Alastair’s Place

Software development, Cocoa, Objective-C, life. Stuff like that.

Symbolicating OS X Crash Logs

iOS developers have it easy; to symbolicate an iOS crash log, they can drop the log onto the Organiser window in Xcode, and — in theory at least — it will be symbolicated for them.

But on OS X, this doesn’t work. Moreover, the symbolicatecrash Perl script that iOS developers could use as an alternative doesn’t understand OS X crash logs and so will refuse to process them.

You could try using Peter Hosey’s Symbolicator package, but it’s a bit buggy — looking at the code, Peter has misunderstood the “slide”, and it also can’t cope with Xcode archives containing multiple dSYMs. I did contemplate fixing it and submitting a patch, but while I don’t want to be unkind to Peter, I think I’d end up rewriting rather too much of it in the process.

You could also try LLDB’s symbolicator, which you use like this:

$ lldb
(lldb) command script import lldb.macosx.crashlog
"crashlog" and "save_crashlog" command installed, use the "--help" option for detailed help
"malloc_info", "ptr_refs", "cstr_refs", and "objc_refs" commands have been installed, use the "--help" options on these commands for detailed help.
(lldb) crashlog /path/to/crash.log

This is actually really rather neat, or it would be if it worked. Unlike other symbolicators, it annotates the backtrace with your actual source code (and/or in some cases disassembly) so that you can see where the crash took place. Additionally, if you run it as above, within lldb itself, it will set up the memory map as if your program was loaded. Very cool.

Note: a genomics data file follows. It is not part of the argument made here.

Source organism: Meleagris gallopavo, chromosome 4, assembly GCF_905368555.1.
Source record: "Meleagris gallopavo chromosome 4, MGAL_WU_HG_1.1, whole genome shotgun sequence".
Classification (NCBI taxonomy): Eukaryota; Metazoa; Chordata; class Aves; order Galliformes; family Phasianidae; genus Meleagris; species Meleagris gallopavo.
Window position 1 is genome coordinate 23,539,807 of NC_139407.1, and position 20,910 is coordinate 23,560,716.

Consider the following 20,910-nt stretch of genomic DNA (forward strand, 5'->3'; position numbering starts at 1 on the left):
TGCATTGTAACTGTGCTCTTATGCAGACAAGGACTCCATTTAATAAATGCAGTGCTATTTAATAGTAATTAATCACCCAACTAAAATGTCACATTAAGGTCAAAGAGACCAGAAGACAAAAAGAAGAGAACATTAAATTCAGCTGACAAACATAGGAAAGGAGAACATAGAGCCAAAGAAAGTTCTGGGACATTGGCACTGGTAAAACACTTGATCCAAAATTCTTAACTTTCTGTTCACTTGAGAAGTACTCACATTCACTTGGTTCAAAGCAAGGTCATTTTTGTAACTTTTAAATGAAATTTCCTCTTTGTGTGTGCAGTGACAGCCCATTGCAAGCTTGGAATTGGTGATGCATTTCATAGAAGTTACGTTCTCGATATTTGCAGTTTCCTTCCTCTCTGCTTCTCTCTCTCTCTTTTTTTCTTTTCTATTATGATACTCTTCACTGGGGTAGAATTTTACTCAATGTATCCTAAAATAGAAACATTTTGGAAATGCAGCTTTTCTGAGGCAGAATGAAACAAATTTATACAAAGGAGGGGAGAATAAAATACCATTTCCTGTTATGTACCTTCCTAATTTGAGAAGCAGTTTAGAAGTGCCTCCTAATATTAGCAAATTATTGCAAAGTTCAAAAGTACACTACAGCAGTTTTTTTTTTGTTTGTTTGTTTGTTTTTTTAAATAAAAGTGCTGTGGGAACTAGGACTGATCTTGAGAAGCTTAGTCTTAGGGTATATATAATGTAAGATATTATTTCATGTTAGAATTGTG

You will note that I said if it worked. Because, out of the box, it does not. The first problem is that the version shipped by Apple relies on a script, dsymForUUID, that is not provided and whose behaviour is not documented anywhere. I wrote something that should be suitable and put it up on PyPI so you can install it with e.g.

$ sudo -H pip install dsymForUUID

(But wait… you might not need to.)

The second problem is that it’s also a bit broken. It chokes on some crash logs because they contain tab characters rather than spaces, and it also only loads the __TEXT segment in the correct place, which makes for a bit of fun if you need to poke around in one of the other segments.

Anyway, I filed a bug report today about all of this, with a patch attached to it that fixes these problems. I’ve also put a copy of the fixed file here so you can download and use it.

In addition to the usage shown on the lldb website, you can, in fact, invoke it directly from the Terminal prompt, e.g.

$ /path/to/crash.log

which is a very convenient way to use it in many cases. Likewise, if you want to use this version rather than the built-in one, you just need to make sure it’s in your PYTHONPATH, then you can do

$ lldb
(lldb) command script import crashlog

to use it in lldb.

The fixed version does not require dsymForUUID, and indeed it’s rather faster without it, but it can use a dsymForUUID script if you happen to have one (e.g. because you work at Apple). To use it with your custom dsymForUUID, you need to set the DSYMFORUUID environment variable to the full path of your script.

Update 2016-05-04

I found an interesting bug in the symbolicator; I’ve uploaded a new script that fixes it.

Update 2016-05-31

I’ve moved to Bitbucket, and added support for symbolicating the output of the sample command.